τον Μωσαις φιλον ινδρα, τον ου Νυμφαισιν απεχθη

It is very amusing and very instructive to Abounding. The latter work is indeed one of compare the Pilgrim's Progress with the Grace the most remarkable pieces of autobiography in the world. It is a full and



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of the fancies which passed through the mind of an illiterate man, whose affections were warm, whose nerves were irritable, whose imagination was ungovernable, and who was under the influence of the strongest religious excitement. In whatever age Bunyan had lived, the history of his feelings would, in all probability, have been very curious. But the Latime in which his lot was cast was the time of a great stirring of the human mind. A tremendous burst of public feeling, produced LE by the tyranny of the hierarchy, menaced the old ecclesiastical institutions with destruction. To the gloomy regularity of one intolerant church had succeeded the license of innumerable sects, drunk with the sweet and heady B1st of their new liberty. Fanaticism, engendered by persecution, and destined to enegender fresh persecution in turn, spread rapid- | rly through society. Even the strongest and most commanding minds were not proof against this strange taint. Any time might have produced George Fox and James Naylor. But to one time alone belong the frantic delusions of such a statesman as Vane, and the hysterical tears of such a soldier as Cromwell.

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The history of Bunyan is the history of a most excitable mind in an age of excitement. By most of his biographers he has been treated with gross injustice. They have understood in a popular sense all those strong terms of self-condemnation which he employed in a theological sense. They have, therefore, represented him as an abandoned wretch, reclaimed by means almost miraculous; or, to 蕾 use their favourite metaphor, "as a brand plucked from the burning." Mr. Ivimey calls him the depraved Bunyan, and the wicked tinker of Elstow. Surely Mr. Ivimey ought to have been too familiar with the bitter accusations which the most pious people are in the habit of bringing against themselves, to understand literally all the strong expressions which are to be found in the Grace Abounding. It is quite clear, as Mr. Southey most justly remarks, that Mr. Bunyan never was a vicious man. He married very early; and he solemnly declares that he was strictly faithful to his wife. He does not appear to have been a drunkard. He owns, indeed, that when a boy, he never spoke without an oath. But a single admonition cured him of this bad habit for life; and the cure must have been wrought early for at eighteen he was in the army of the Parliament; and if he had carried the vice of profaneness into that service, he would doubtless have received something more than an admonition from Sergeant Bind-their-kings-inchains, or Captain Hew-Agag-in-pieces-beforethe-Lord. Bell-ringing, and playing at hockey on Sundays, seem to have been the worst vices of this depraved tinker. They would have passed for virtues with Archbishop Laud. It is quite clear that, from a very early age, Bunyan was a man of a strict life and of a tender conscience. "He had been," says Mr. Southey, "a blackguard." Even this we think too hard a censure. Bunyan was not, we admit, so fine a gentleman as Lord Digby; yet be was a blackguard no otherwise than as

every tinker that ever lived has been a black. guard. Indeed Mr. Southey acknowledges this "Such he might have been expected to be by his birth, breeding, and vocation. Scarcely indeed, by possibility, could he have been otherwise." A man, whose manners and sentiments are decidedly below those of his class, deserves to be called a blackguard. But it is surely unfair to apply so strong a word of reproach to one who is only what the great mass of every community must inevitably be.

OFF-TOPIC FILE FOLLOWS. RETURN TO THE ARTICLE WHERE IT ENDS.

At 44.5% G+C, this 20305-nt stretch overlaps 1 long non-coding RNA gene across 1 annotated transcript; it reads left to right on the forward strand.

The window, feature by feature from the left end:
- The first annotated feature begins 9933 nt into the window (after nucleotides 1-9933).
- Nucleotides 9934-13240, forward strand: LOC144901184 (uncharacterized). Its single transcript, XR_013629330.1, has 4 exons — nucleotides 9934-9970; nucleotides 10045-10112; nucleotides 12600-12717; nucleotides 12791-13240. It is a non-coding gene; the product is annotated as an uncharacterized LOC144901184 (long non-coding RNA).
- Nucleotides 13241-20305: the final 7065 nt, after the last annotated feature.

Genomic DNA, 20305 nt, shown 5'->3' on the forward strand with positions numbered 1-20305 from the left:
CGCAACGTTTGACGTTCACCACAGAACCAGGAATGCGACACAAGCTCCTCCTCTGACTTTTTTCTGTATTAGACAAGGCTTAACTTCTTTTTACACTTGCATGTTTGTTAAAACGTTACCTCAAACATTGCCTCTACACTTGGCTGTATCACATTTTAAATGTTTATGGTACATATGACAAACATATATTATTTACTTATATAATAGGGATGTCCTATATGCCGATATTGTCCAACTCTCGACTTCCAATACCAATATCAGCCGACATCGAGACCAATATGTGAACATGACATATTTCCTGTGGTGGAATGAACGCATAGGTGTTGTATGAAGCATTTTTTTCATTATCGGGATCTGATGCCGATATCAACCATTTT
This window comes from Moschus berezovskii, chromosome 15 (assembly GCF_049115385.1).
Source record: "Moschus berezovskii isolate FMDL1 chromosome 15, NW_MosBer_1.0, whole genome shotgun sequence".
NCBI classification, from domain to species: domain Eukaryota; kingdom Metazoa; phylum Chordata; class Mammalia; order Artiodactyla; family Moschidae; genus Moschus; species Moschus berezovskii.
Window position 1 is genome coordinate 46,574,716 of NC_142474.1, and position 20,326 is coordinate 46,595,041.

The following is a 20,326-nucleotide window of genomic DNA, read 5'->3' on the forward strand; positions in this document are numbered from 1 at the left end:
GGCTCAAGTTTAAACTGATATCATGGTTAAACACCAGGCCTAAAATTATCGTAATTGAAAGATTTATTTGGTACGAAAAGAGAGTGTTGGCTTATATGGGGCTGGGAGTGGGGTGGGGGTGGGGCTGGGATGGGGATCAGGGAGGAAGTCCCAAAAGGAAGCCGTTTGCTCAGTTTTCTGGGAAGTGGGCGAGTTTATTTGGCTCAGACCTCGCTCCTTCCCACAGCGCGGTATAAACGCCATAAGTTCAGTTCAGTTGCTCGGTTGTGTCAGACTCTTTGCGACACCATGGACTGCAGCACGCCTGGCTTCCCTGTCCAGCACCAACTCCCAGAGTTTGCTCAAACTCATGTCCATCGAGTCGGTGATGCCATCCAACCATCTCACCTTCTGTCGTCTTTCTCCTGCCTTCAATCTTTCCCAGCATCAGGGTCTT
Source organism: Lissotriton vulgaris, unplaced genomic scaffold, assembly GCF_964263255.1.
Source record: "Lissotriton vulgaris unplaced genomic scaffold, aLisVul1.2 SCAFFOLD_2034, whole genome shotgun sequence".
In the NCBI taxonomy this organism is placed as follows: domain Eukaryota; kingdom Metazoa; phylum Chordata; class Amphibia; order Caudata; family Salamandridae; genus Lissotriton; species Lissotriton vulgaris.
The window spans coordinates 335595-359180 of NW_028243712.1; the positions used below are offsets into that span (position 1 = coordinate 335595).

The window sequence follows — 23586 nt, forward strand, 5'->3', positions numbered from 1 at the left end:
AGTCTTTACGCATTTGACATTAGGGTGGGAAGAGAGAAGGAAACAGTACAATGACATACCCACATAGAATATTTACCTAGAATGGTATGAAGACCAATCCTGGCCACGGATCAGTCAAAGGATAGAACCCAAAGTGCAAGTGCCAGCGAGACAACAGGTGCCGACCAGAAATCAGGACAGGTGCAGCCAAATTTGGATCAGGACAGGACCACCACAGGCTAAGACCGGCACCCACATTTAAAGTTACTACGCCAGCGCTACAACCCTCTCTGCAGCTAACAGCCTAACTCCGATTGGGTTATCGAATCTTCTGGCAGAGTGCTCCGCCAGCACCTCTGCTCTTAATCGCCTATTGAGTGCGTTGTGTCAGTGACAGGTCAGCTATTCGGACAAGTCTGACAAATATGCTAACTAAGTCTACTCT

Those horrible internal conflicts which Bunyan has described with so much power of language prove, not that he was a worse man than his neighbours, but that his mind was constantly occupied by religious considera tions, that his fervour exceeded his knowledge, and that his imagination exercised despotic power over his body and mind. He heard voices from heaven: he saw strange visions of distant hills, pleasant and sunny as his own Delectable Mountains; from those seats he was shut out, and placed in a dark and horrible wilderness, where he wandered through ice and snow, striving to make his way into the happy region of light. At one time he was seized with an inclination to work miracles. At another time he thought himself actually possessed by the devil. He could distinguish the blasphemous whispers. He felt his infernal enemy pulling at his clothes behind him. He spurned with his feet, and struck with his hands, at the destroyer. Sometimes he was tempted to sell his part in the salvation of mankind. Sometimes a violent impulse urged hin to start up from his food, to fall on his knees, and break forth into prayer. At length he fancied that he had committed the unpardonable sin. His agony convulsed his robust frame. He was, he says, as if his breastbone would split; and this he took for a sign that he was destined to burst asunder like Judas. The agitation of his nerves made all his movements tremulous; and this trembling, he supposed, was a visible mark of his reprobation, like that which had been set on Cain. At one time, indeed, an encouraging voice seemed to rush in at the window, like the noise of wind, but very pleasant, and commanded, as he says, a great calm in his soul. At another time, a word of comfort "was spoke loud unto him; it showed a great word; it seemed to be writ in great letters." But these intervals of ease were short. His state, during two years and a half, was generally the most horrible that the human mind can imagine. "I walked," says he, with his own peculiar eloquence, "to a neighbouring town; and sat down upon a settle in the street, and fell into a very deep pause about the most fearful state my sin had brought me to; and, after long musing, I lifted up my head; but methought I saw as if the sun that shineth in the heavens did grudge to give me light; and as if the very stones in the streets and tiles upon the houses did band themselves against me. Methought that they all combined together to banish me out of the world! I was abhorred of them, and unfit to dwell among them, because I had sin ned against the Saviour. Oh, how happy now